Berries Reduce Heart Attack Risk in Women

January 15 2013

by alex

1 Comment

There is large body of research showing that higher intake of flavenoid-rich foods reduces the risk for cardiovascular disease. This is a another very well-designed prospective study of over 90,000 women (the Nurses’ Health Study) that looked at the weekly combined intake of strawberries and blueberries (anthocyanin-rich) and found a substantial reduction in the risk of MI. In this study, other sub-classes of flavenoids were not associated with reduced risk.

What this tells us is that whole foods rich in anthocyanins seem to be a good idea. Anthocyanins are a flavenoid found in purple and some red vegetables and fruits. In study after study, the more nutrient-dense the diet, the lower the risk of chronic disease. So instead of that McDonald’s breakfast sandwich, include some berries with your breakfast.

High Anthocyanin Intake Is Associated With a Reduced Risk of Myocardial Infarction in Young and Middle-Aged Women

Aedín Cassidy, Kenneth J. Mukamal, Lydia Liu, Mary Franz, A. Heather Eliassen, Eric B. Rimm
Circulation. 2013; 127: 188-196 doi: 10.1161/CIRCULATIONAHA.112.122408


Background — Our current knowledge of modifiable risk factors to prevent myocardial infarction (MI) in young and middle-aged women is limited, and the impact of diet is largely unknown. Dietary flavonoids exert potential beneficial effects on endothelial function in short-term trials; however, the relationship between habitual intake and risk of MI in women is unknown.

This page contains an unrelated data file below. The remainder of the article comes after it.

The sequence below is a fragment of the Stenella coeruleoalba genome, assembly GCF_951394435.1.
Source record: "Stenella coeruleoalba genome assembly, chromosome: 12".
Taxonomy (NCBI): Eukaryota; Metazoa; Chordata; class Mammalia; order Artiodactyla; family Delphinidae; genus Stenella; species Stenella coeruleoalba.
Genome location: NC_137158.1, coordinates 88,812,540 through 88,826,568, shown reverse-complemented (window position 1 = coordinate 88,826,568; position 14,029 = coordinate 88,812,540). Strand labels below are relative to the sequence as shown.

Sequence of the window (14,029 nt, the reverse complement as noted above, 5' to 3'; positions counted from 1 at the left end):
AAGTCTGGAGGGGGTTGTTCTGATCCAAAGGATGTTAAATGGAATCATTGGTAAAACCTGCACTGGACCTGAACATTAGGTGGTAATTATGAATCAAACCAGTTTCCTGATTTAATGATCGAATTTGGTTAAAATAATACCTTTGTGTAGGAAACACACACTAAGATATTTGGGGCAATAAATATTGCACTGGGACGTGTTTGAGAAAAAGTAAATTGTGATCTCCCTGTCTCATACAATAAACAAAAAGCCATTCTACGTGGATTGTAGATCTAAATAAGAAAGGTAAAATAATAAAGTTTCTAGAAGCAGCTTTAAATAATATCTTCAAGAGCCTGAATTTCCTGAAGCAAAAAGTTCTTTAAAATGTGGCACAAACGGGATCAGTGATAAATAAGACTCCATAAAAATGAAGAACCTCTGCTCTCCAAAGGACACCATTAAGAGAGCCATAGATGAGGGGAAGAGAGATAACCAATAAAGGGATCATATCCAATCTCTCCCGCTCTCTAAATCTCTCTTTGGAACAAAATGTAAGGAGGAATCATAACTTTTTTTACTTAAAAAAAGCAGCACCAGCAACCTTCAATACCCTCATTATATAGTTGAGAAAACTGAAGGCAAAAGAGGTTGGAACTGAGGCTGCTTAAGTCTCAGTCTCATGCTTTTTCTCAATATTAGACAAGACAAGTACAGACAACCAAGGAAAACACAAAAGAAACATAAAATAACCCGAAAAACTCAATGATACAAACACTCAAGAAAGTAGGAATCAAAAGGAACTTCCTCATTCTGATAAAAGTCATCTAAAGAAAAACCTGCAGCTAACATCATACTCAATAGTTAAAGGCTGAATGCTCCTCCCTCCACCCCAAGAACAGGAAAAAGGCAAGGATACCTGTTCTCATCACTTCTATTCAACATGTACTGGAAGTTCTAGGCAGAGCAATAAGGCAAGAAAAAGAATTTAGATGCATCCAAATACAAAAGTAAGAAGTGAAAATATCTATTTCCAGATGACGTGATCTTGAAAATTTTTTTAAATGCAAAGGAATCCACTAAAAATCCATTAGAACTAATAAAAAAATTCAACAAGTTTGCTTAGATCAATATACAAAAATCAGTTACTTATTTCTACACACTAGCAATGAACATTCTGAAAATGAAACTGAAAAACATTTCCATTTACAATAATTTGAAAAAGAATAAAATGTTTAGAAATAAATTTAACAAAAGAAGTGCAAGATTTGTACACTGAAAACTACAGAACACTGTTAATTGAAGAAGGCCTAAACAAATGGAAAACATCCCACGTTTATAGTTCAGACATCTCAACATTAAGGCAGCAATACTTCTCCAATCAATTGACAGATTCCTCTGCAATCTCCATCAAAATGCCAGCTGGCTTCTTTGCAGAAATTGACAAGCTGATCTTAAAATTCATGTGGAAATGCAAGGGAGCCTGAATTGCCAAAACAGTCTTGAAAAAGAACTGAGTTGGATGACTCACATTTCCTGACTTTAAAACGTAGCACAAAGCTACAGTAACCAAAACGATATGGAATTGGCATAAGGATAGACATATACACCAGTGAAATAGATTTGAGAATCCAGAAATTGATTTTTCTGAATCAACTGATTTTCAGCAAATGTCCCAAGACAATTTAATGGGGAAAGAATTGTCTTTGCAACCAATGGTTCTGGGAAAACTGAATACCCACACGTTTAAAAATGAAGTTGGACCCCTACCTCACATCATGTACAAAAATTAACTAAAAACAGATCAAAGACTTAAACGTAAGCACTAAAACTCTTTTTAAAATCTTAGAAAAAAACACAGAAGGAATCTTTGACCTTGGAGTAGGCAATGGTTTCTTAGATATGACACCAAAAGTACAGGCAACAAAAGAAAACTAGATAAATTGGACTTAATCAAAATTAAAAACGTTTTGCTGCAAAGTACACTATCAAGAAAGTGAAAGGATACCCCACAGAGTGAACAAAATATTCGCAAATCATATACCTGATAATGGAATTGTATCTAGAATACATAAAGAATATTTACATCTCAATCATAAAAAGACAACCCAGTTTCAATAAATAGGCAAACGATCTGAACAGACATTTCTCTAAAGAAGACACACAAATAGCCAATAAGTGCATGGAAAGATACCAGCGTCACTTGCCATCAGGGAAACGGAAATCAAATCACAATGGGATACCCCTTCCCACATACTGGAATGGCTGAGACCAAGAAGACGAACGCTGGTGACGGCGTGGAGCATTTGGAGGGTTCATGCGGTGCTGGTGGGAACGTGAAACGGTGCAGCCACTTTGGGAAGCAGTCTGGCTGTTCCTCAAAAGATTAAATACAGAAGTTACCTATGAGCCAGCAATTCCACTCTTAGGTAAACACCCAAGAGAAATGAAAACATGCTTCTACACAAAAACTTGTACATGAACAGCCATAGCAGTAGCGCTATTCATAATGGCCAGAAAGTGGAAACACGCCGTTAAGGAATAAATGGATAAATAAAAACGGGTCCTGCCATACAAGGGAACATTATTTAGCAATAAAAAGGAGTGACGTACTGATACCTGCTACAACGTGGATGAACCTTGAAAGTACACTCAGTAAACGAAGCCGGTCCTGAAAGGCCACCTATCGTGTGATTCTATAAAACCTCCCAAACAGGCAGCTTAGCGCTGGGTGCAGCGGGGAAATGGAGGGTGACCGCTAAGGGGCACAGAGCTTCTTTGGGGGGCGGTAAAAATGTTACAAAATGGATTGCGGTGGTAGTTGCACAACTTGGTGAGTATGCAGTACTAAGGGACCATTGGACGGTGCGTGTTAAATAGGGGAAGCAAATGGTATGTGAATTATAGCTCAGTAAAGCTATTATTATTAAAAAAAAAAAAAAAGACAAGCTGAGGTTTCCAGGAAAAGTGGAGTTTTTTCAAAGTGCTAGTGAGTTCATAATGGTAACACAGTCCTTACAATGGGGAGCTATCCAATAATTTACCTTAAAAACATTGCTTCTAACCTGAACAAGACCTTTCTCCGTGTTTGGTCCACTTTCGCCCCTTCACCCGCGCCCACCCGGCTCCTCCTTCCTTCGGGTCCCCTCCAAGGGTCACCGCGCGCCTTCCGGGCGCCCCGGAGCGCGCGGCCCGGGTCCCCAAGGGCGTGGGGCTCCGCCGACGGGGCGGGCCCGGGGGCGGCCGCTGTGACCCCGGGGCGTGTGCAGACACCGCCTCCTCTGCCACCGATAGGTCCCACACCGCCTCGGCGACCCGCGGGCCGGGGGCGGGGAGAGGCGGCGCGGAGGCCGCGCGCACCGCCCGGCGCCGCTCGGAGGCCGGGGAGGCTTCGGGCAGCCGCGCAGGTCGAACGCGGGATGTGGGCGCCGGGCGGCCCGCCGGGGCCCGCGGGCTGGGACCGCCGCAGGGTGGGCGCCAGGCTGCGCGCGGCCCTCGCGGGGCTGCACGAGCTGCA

Methods and Results — We followed up 93 600 women 25 to 42 years of age from the Nurses’ Health Study (NHS) II who were healthy at baseline (1989) to examine the relationship between anthocyanins and other flavonoids and the risk of MI. Intake of flavonoid subclasses was calculated from validated food-frequency questionnaires collected every 4 years using an updated and extended US Department of Agriculture database. During 18 years of follow-up, 405 cases of MI were reported. An inverse association between higher intake of anthocyanins and risk of MI was observed (hazard ratio, 0.68; 95% confidence interval, 0.49–0.96; P=0.03, highest versus lowest quintiles) after multivariate adjustment. The addition of intermediate conditions, including history of hypertension, did not significantly attenuate the relationship (hazard ratio, 0.70; 95% confidence interval, 0.50–0.97; P=0.03). Combined intake of 2 anthocyanin-rich foods, blueberries and strawberries, tended to be associated with a decreased risk of MI (hazard ratio, 0.66; 95% confidence interval, 0.40–1.08) in a comparison of those consuming >3 servings a week and those with lower intake. Intakes of other flavonoid subclasses were not significantly associated with MI risk.

Conclusions — A high intake of anthocyanins may reduce MI risk in predominantly young women. Intervention trials are needed to further examine the health impact of increasing intakes of commonly consumed anthocyanin-rich foods.